Posts Tagged ‘dogma’
When I was very young I talked to people who were dead. I also knew things without being told, and I was interested in things that children, who grew up like I did, shouldn’t be. My mother’s religion states that the patriarch of the home is also the spiritual leader of the home. To her that also meant that women do not have the right of divine prophecy. My gifts and talents were not only not fostered, they were also frowned upon and I remember several instances when my mother or father would tell me I was being ridiculous and change the subject.
As a teen I began to study and practice Numerology, Astrology, Reflexology and Bio-feedback. They were considered sciences by my family and therefore acceptable. These practices were therefore encouraged – apparently they made me a better, happier person. Read the rest of this entry »
The reason I feel the need to be bring this up is because I get many calls on a daily basis where a client would tell me how someone has judged them or said something to hurt their feelings.
A week ago I had a caller who was upset, because the person who judged her believed that he can walk on water, and whatever he does in life… he is better than others. I felt bad for my client and I told her that she is better than what this man was telling her. He was trying to push her buttons. I feel when someone puts another person down by judging them, it is because they are trying to make themselves feel better. Read the rest of this entry »
Early in life I looked for comfort in nature. As a rejected only child (my parents wanted six sons), I was often wandering on my own in nature’s garden. Long-term friendships did not exist, because my dad was in the military. We moved as much as seven times in nine months. Nature was my trusted playmate and my elder teacher.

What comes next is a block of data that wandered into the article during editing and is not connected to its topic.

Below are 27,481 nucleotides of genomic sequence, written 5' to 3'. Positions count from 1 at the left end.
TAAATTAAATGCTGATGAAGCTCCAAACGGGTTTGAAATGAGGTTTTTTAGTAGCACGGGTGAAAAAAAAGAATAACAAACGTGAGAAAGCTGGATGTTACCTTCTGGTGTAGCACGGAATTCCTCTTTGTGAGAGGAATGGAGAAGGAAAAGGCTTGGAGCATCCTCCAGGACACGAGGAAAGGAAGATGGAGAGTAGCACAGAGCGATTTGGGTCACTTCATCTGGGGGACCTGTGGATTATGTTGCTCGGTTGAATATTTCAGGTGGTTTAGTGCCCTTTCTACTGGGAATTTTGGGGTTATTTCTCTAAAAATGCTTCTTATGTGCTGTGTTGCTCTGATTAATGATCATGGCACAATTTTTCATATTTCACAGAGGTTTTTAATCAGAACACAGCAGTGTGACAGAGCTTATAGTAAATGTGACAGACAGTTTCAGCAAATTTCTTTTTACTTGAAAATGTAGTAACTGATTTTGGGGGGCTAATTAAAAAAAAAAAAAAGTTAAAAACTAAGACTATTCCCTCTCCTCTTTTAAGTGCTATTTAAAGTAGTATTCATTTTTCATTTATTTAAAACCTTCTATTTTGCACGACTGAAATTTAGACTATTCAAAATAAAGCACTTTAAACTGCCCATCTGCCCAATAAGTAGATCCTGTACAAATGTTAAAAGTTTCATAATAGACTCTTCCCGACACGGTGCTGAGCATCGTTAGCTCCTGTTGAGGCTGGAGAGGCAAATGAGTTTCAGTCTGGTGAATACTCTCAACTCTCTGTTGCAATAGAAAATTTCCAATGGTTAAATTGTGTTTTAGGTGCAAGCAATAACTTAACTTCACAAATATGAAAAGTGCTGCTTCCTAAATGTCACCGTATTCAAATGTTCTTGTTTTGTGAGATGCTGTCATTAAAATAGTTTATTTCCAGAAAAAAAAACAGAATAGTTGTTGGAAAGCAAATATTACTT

My strong religious upbringing gave me cause to read a great deal, but dual faiths in one household sent me mixed messages, so I questioned everything related to the patriarchal faiths of my parents. Read the rest of this entry »
George Michael sang about it, prayers have been written about it, songs have been sung about it… and yet it remains a mystery to so many. So, I put forth this question to you: what is faith and where does it come from?
Right now there is either silence on your end, or a rapid fire response. Or maybe you are saying, “Well, let me think about it.”
They say faith moves mountains, but then that begs the question: do you have Faith in faith? That’s a different concept altogether – one that must be looked at.
It’s easy to go to your preferred place of worship on Saturday, Sunday, or Monday, or whenever it is that you attend. Lovely. Absolutely. Without a doubt. There you show your faith. But what happens the rest of the week? This is where Faith in Faith comes into play, and without it you don’t even get to pass go. Read the rest of this entry »
My student, Alison, had called me years before, because her first-born son, Jeffery, had died. The doctors called it a natural abortion, but they already knew he was a boy. Therefore, to her he was her son, whom she named Jeffery. After that incident, the doctors advised her, “You will not be able to have children.”